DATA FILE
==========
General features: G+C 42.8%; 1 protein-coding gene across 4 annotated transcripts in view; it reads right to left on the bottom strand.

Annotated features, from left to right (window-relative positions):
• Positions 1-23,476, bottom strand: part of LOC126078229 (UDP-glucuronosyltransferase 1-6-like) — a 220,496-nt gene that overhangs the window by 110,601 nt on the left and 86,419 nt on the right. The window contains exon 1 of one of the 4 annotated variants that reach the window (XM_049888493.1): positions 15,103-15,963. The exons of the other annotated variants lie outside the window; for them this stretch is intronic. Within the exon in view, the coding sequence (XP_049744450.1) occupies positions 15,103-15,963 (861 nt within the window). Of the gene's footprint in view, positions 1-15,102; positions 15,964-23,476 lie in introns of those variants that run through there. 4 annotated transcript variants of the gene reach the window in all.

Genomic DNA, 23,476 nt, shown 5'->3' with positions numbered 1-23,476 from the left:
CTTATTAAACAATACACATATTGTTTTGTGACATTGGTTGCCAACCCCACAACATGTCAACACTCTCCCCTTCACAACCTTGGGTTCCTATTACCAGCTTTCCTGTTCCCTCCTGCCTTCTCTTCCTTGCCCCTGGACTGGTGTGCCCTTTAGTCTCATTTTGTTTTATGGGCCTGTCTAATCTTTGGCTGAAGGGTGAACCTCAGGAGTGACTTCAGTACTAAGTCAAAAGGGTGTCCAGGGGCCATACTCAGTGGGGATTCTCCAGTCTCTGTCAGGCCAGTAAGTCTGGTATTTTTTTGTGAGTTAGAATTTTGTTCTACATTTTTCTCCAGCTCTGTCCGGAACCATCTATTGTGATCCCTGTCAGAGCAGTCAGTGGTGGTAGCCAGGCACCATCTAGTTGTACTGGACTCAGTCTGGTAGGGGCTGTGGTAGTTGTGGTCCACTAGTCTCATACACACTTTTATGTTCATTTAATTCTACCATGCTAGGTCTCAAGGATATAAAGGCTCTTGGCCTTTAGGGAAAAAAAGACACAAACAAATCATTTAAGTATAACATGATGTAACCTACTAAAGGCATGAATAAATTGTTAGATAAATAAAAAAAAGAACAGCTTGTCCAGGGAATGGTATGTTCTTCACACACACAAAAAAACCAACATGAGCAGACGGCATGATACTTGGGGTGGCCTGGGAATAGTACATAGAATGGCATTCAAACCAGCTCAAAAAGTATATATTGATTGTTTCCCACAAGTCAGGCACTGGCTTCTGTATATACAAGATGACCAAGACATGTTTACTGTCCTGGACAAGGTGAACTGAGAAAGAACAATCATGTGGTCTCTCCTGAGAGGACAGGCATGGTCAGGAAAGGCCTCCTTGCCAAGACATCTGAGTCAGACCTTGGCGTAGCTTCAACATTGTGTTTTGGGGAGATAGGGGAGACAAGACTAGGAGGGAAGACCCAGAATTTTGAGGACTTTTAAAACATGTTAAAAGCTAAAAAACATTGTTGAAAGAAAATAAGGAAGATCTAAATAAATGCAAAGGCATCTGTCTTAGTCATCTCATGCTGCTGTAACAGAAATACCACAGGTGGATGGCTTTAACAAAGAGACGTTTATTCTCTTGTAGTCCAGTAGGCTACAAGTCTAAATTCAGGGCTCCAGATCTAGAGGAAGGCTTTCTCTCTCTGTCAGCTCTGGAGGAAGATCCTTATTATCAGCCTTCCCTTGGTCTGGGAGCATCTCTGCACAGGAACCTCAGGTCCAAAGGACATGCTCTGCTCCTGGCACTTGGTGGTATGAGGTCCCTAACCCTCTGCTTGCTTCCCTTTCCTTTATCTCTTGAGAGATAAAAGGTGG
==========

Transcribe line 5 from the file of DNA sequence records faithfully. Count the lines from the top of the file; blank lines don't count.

CTTATTAAACAATACACATATTGTTTTGTGACATTGGTTGCCAACCCCACAACATGTCAACACTCTCCCCTTCACAACCTTGGGTTCCTATTACCAGCTTTCCTGTTCCCTCCTGCCTTCTCTTCCTTGCCCCTGGACTGGTGTGCCCTTTAGTCTCATTTTGTTTTATGGGCCTGTCTAATCTTTGGCTGAAGGGTGAACCTCAGGAGTGACTTCAGTACTAAGTCAAAAGGGTGTCCAGGGGCCATACTCAGTGGGGATTCTCCAGTCTCTGTCAGGCCAGTAAGTCTGGTATTTTTTTGTGAGTTAGAATTTTGTTCTACATTTTTCTCCAGCTCTGTCCGGAACCATCTATTGTGATCCCTGTCAGAGCAGTCAGTGGTGGTAGCCAGGCACCATCTAGTTGTACTGGACTCAGTCTGGTAGGGGCTGTGGTAGTTGTGGTCCACTAGTCTCATACACACTTTTATGTTCATTTAATTCTACCATGCTAGGTCTCAAGGATATAAAGGCTCTTGGCCTTTAGGGAAAAAAAGACACAAACAAATCATTTAAGTATAACATGATGTAACCTACTAAAGGCATGAATAAATTGTTAGATAAATAAAAAAAAGAACAGCTTGTCCAGGGAATGGTATGTTCTTCACACACACAAAAAAACCAACATGAGCAGACGGCATGATACTTGGGGTGGCCTGGGAATAGTACATAGAATGGCATTCAAACCAGCTCAAAAAGTATATATTGATTGTTTCCCACAAGTCAGGCACTGGCTTCTGTATATACAAGATGACCAAGACATGTTTACTGTCCTGGACAAGGTGAACTGAGAAAGAACAATCATGTGGTCTCTCCTGAGAGGACAGGCATGGTCAGGAAAGGCCTCCTTGCCAAGACATCTGAGTCAGACCTTGGCGTAGCTTCAACATTGTGTTTTGGGGAGATAGGGGAGACAAGACTAGGAGGGAAGACCCAGAATTTTGAGGACTTTTAAAACATGTTAAAAGCTAAAAAACATTGTTGAAAGAAAATAAGGAAGATCTAAATAAATGCAAAGGCATCTGTCTTAGTCATCTCATGCTGCTGTAACAGAAATACCACAGGTGGATGGCTTTAACAAAGAGACGTTTATTCTCTTGTAGTCCAGTAGGCTACAAGTCTAAATTCAGGGCTCCAGATCTAGAGGAAGGCTTTCTCTCTCTGTCAGCTCTGGAGGAAGATCCTTATTATCAGCCTTCCCTTGGTCTGGGAGCATCTCTGCACAGGAACCTCAGGTCCAAAGGACATGCTCTGCTCCTGGCACTTGGTGGTATGAGGTCCCTAACCCTCTGCTTGCTTCCCTTTCCTTTATCTCTTGAGAGATAAAAGGTGG